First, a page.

Nov

21

Here I am, right here

10 years ago, mid-November | 7 Comments

Some time ago I wrote what I called the “Ramius” edition of my tracker application for the TomTom Go. The limitations of the Go SDK caused more than its fair share of grief and I shelved the project, hoping to revive it later. Now I’m thinking that it’s time to bring it back to life.

At the moment I’m selling my house in The Netherlands and moving back to the UK. Until the house sells I flit between the UK and Holland every couple of weeks. I’ve taken to using the Chunnel for this because it means I can drive through the night rather than have to bend to the ferry or flight schedules. The trouble is, my wife gets worried that I’m going to crash and burn. She does this every time I do the trip, in either direction. She wont go to bed until she knows that I’ve at least got to the Tunnel.

I brought the original code out of my archive and started looking at it, removing anything that was TomTom specific. I’m pretty sure that I’ll have a workable solution fairly soon, I may butcher the openmoko-agpsui2 application a bit too, just to add a face to the tracker application code. Obviously, it will need a network connection of some sort so I’ll be looking at starting and stopping a gprs connection, or using wifi when the GTA02 arrives.

On the topic of gprs and network connections, I was mulling over some points in my mind about this. Nobody wants their Neo to pull an iPhone, and give us all large bills because of roaming, so there needs to be some mechanism where the user can deny or allow access to things like gprs connections. These could be based on dates, times, even locations with the built in gps. The problem is not that it is difficult to do, the problem is that we need to be able to force applications to use an API to open gprs and wifi conections, and possibly even access the gps. There’s a whole kettle of fish here. Openmoko is opensource, not the Google kind of ‘opensouce’, the real kind. That in itself poses a few questions and perhaps some not so nice answers.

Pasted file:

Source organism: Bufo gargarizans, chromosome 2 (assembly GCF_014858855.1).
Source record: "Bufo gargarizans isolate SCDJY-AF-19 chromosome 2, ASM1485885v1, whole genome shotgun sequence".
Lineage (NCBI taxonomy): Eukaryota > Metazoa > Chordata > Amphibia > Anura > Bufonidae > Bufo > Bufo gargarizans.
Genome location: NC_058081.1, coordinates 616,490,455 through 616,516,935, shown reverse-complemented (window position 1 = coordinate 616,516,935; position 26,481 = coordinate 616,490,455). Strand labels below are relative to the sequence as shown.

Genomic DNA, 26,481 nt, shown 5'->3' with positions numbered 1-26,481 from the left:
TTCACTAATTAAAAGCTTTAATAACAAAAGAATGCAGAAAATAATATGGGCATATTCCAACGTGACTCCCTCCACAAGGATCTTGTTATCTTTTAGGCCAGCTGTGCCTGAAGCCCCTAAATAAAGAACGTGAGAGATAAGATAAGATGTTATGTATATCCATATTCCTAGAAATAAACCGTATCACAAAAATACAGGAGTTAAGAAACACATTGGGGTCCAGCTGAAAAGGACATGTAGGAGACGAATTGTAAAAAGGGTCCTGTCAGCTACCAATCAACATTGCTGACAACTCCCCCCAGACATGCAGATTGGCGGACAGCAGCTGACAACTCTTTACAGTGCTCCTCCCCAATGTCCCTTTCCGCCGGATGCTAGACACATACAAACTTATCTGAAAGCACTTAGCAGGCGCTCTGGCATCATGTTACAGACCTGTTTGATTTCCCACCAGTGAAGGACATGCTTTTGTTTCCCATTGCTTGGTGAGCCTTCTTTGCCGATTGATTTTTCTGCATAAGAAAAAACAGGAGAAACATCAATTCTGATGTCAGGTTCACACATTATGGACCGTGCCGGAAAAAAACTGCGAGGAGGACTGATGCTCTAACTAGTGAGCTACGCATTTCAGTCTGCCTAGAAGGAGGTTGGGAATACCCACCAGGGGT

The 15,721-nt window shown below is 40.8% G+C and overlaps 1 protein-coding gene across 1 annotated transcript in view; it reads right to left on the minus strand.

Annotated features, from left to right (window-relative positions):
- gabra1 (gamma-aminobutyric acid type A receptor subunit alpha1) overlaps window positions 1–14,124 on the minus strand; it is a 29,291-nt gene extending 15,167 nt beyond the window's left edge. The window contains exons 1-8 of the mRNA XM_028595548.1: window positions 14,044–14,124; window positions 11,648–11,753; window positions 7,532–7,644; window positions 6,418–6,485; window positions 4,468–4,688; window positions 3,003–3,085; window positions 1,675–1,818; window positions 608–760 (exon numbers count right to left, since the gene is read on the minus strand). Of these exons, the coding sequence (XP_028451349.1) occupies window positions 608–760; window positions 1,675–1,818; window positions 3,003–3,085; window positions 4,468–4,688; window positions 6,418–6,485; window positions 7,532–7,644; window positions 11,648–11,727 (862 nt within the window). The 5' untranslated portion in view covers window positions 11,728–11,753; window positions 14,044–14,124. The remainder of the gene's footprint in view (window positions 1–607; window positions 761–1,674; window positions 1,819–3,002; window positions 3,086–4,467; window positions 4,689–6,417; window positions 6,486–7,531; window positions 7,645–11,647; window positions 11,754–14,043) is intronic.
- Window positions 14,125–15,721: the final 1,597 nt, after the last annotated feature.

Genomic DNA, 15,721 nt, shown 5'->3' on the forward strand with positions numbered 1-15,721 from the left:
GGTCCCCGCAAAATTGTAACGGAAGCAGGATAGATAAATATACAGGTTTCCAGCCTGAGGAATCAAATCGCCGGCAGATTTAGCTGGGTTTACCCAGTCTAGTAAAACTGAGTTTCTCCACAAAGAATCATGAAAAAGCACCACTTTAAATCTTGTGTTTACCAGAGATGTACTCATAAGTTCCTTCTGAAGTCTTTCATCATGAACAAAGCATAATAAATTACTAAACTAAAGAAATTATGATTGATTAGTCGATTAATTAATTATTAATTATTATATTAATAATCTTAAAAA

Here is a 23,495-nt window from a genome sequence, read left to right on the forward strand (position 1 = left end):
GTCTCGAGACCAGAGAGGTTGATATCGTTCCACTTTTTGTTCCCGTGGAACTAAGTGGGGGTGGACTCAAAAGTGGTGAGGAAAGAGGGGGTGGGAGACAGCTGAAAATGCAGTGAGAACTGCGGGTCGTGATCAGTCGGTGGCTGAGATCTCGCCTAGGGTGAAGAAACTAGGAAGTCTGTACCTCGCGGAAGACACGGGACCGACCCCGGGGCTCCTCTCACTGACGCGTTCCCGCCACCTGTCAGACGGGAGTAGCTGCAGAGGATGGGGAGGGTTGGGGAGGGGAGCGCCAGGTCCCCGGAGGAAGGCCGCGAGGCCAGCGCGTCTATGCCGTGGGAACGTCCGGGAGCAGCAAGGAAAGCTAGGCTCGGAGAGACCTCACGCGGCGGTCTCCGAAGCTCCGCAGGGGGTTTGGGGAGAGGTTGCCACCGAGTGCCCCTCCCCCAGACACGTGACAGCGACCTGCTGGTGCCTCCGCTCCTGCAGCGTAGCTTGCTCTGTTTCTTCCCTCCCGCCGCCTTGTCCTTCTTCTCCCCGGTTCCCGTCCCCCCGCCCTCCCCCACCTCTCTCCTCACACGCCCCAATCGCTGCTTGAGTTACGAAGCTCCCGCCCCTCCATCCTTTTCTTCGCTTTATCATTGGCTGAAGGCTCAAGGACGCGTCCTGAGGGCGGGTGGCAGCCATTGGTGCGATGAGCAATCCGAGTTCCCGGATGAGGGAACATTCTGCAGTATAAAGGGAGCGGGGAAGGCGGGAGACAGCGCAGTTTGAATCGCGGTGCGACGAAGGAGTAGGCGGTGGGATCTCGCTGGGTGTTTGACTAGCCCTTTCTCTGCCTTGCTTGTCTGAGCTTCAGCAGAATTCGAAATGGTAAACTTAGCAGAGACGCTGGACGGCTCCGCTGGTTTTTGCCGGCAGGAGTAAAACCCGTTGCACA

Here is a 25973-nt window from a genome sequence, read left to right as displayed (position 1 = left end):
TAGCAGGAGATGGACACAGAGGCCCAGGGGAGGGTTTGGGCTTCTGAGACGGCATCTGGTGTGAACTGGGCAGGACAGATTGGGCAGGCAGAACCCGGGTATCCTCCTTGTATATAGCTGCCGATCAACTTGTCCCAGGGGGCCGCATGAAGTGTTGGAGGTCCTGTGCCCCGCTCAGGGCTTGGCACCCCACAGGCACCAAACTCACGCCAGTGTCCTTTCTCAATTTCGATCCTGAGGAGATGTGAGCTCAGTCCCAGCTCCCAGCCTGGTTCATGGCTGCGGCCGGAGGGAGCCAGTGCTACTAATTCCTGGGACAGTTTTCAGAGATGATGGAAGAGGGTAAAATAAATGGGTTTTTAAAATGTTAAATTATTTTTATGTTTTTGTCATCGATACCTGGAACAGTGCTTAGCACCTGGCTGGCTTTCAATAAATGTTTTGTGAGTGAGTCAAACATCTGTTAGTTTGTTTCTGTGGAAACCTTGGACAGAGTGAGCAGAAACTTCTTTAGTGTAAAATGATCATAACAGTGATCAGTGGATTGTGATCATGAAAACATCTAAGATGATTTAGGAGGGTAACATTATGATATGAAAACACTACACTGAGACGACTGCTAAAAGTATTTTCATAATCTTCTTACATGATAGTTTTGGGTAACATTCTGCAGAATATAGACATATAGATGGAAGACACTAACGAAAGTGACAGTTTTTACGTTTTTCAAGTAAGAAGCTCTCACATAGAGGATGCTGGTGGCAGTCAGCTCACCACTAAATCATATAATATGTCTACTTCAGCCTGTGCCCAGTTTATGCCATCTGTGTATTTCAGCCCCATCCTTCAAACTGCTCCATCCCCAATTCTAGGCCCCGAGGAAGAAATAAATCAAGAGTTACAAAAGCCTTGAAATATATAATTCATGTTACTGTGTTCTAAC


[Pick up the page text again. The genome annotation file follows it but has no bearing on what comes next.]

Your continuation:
If we want to force people to use an API, then we have to make sure that they can only use the API and not bypass it. If they can bypass it, it’s useless because the malicious ‘l33t h4x0r’ is going to abuse your connection. The problem is, since we are opensource, the same abuser can simply replace the API. Sure you still have to install the application, but just think about it. Right now how many places do you update your Neo from with ipkg? If any one of those gets compromised or the owner deliberately alters packages, the first you’ll know of it is when you bill hits the mat with a thud rather than the usual ‘ftht’.

We can think about signed images or signed packages etc but that is not really going to help, this is opensource. As an application developer I’m going to want to publish applications, I don’t really want to have to get them certified or signed by someone else just so other people can use them. If you alert the user that an application or package is not signed, you know that they’ll just click ‘ok install it anyway’ and ignore it.

I think I’m going to have to ponder this one a little longer.



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November 21, 2007 14:49

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